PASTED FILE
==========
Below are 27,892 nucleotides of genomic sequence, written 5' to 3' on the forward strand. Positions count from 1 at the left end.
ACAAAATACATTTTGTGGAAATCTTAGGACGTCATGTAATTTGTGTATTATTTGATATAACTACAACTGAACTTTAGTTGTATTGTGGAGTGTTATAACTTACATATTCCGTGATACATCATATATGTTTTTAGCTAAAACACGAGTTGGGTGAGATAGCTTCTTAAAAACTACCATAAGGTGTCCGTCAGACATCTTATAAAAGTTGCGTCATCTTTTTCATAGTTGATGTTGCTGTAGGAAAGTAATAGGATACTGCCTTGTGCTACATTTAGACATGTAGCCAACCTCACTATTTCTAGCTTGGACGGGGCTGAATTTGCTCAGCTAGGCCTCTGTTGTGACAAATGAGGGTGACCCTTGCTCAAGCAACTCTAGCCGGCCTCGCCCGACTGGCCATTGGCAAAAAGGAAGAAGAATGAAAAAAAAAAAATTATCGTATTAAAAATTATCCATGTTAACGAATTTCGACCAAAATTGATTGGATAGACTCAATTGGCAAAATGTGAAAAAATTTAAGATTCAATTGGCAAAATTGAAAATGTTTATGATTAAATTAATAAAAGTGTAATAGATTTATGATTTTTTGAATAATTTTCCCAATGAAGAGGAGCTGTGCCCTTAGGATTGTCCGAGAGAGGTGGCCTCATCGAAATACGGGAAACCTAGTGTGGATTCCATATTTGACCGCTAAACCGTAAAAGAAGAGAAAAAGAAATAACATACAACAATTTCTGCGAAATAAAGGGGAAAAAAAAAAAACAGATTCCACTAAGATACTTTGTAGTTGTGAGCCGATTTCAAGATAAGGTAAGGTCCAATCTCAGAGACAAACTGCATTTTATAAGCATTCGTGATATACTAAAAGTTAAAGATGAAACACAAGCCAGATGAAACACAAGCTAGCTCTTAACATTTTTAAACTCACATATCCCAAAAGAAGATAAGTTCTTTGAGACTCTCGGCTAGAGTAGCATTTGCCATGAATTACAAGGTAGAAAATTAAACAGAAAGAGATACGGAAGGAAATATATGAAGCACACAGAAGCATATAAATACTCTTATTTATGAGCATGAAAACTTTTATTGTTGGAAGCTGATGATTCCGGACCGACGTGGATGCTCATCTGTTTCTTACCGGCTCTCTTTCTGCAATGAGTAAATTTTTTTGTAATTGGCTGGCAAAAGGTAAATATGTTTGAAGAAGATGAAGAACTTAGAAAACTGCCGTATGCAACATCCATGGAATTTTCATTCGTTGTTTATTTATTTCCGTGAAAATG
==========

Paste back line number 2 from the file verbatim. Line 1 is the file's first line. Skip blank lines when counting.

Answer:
ACAAAATACATTTTGTGGAAATCTTAGGACGTCATGTAATTTGTGTATTATTTGATATAACTACAACTGAACTTTAGTTGTATTGTGGAGTGTTATAACTTACATATTCCGTGATACATCATATATGTTTTTAGCTAAAACACGAGTTGGGTGAGATAGCTTCTTAAAAACTACCATAAGGTGTCCGTCAGACATCTTATAAAAGTTGCGTCATCTTTTTCATAGTTGATGTTGCTGTAGGAAAGTAATAGGATACTGCCTTGTGCTACATTTAGACATGTAGCCAACCTCACTATTTCTAGCTTGGACGGGGCTGAATTTGCTCAGCTAGGCCTCTGTTGTGACAAATGAGGGTGACCCTTGCTCAAGCAACTCTAGCCGGCCTCGCCCGACTGGCCATTGGCAAAAAGGAAGAAGAATGAAAAAAAAAAAATTATCGTATTAAAAATTATCCATGTTAACGAATTTCGACCAAAATTGATTGGATAGACTCAATTGGCAAAATGTGAAAAAATTTAAGATTCAATTGGCAAAATTGAAAATGTTTATGATTAAATTAATAAAAGTGTAATAGATTTATGATTTTTTGAATAATTTTCCCAATGAAGAGGAGCTGTGCCCTTAGGATTGTCCGAGAGAGGTGGCCTCATCGAAATACGGGAAACCTAGTGTGGATTCCATATTTGACCGCTAAACCGTAAAAGAAGAGAAAAAGAAATAACATACAACAATTTCTGCGAAATAAAGGGGAAAAAAAAAAAACAGATTCCACTAAGATACTTTGTAGTTGTGAGCCGATTTCAAGATAAGGTAAGGTCCAATCTCAGAGACAAACTGCATTTTATAAGCATTCGTGATATACTAAAAGTTAAAGATGAAACACAAGCCAGATGAAACACAAGCTAGCTCTTAACATTTTTAAACTCACATATCCCAAAAGAAGATAAGTTCTTTGAGACTCTCGGCTAGAGTAGCATTTGCCATGAATTACAAGGTAGAAAATTAAACAGAAAGAGATACGGAAGGAAATATATGAAGCACACAGAAGCATATAAATACTCTTATTTATGAGCATGAAAACTTTTATTGTTGGAAGCTGATGATTCCGGACCGACGTGGATGCTCATCTGTTTCTTACCGGCTCTCTTTCTGCAATGAGTAAATTTTTTTGTAATTGGCTGGCAAAAGGTAAATATGTTTGAAGAAGATGAAGAACTTAGAAAACTGCCGTATGCAACATCCATGGAATTTTCATTCGTTGTTTATTTATTTCCGTGAAAATG